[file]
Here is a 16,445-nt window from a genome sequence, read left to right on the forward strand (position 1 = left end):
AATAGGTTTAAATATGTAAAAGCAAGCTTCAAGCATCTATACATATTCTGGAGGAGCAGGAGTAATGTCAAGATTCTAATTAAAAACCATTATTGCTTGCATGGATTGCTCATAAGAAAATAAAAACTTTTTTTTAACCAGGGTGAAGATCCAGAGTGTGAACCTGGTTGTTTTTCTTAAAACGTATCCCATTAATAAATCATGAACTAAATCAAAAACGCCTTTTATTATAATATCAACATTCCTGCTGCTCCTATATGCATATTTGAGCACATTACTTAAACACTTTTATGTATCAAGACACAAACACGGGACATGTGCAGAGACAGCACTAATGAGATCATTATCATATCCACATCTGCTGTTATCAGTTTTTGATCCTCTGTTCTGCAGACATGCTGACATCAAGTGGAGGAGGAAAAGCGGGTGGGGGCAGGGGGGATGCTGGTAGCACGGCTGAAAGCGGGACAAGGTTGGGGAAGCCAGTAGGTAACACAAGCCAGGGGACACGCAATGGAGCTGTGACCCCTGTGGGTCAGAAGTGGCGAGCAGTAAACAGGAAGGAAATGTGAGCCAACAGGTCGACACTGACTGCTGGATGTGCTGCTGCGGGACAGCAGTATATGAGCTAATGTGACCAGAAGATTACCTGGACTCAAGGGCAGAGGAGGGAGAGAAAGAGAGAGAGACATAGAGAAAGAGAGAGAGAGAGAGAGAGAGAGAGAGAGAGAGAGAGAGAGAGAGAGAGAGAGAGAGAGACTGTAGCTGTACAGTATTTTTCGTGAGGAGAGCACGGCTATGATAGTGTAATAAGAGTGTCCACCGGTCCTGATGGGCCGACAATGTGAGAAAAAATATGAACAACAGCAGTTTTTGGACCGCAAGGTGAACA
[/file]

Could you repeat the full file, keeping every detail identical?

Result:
Here is a 16,445-nt window from a genome sequence, read left to right on the forward strand (position 1 = left end):
AATAGGTTTAAATATGTAAAAGCAAGCTTCAAGCATCTATACATATTCTGGAGGAGCAGGAGTAATGTCAAGATTCTAATTAAAAACCATTATTGCTTGCATGGATTGCTCATAAGAAAATAAAAACTTTTTTTTAACCAGGGTGAAGATCCAGAGTGTGAACCTGGTTGTTTTTCTTAAAACGTATCCCATTAATAAATCATGAACTAAATCAAAAACGCCTTTTATTATAATATCAACATTCCTGCTGCTCCTATATGCATATTTGAGCACATTACTTAAACACTTTTATGTATCAAGACACAAACACGGGACATGTGCAGAGACAGCACTAATGAGATCATTATCATATCCACATCTGCTGTTATCAGTTTTTGATCCTCTGTTCTGCAGACATGCTGACATCAAGTGGAGGAGGAAAAGCGGGTGGGGGCAGGGGGGATGCTGGTAGCACGGCTGAAAGCGGGACAAGGTTGGGGAAGCCAGTAGGTAACACAAGCCAGGGGACACGCAATGGAGCTGTGACCCCTGTGGGTCAGAAGTGGCGAGCAGTAAACAGGAAGGAAATGTGAGCCAACAGGTCGACACTGACTGCTGGATGTGCTGCTGCGGGACAGCAGTATATGAGCTAATGTGACCAGAAGATTACCTGGACTCAAGGGCAGAGGAGGGAGAGAAAGAGAGAGAGACATAGAGAAAGAGAGAGAGAGAGAGAGAGAGAGAGAGAGAGAGAGAGAGAGAGAGAGAGAGAGAGAGAGACTGTAGCTGTACAGTATTTTTCGTGAGGAGAGCACGGCTATGATAGTGTAATAAGAGTGTCCACCGGTCCTGATGGGCCGACAATGTGAGAAAAAATATGAACAACAGCAGTTTTTGGACCGCAAGGTGAACA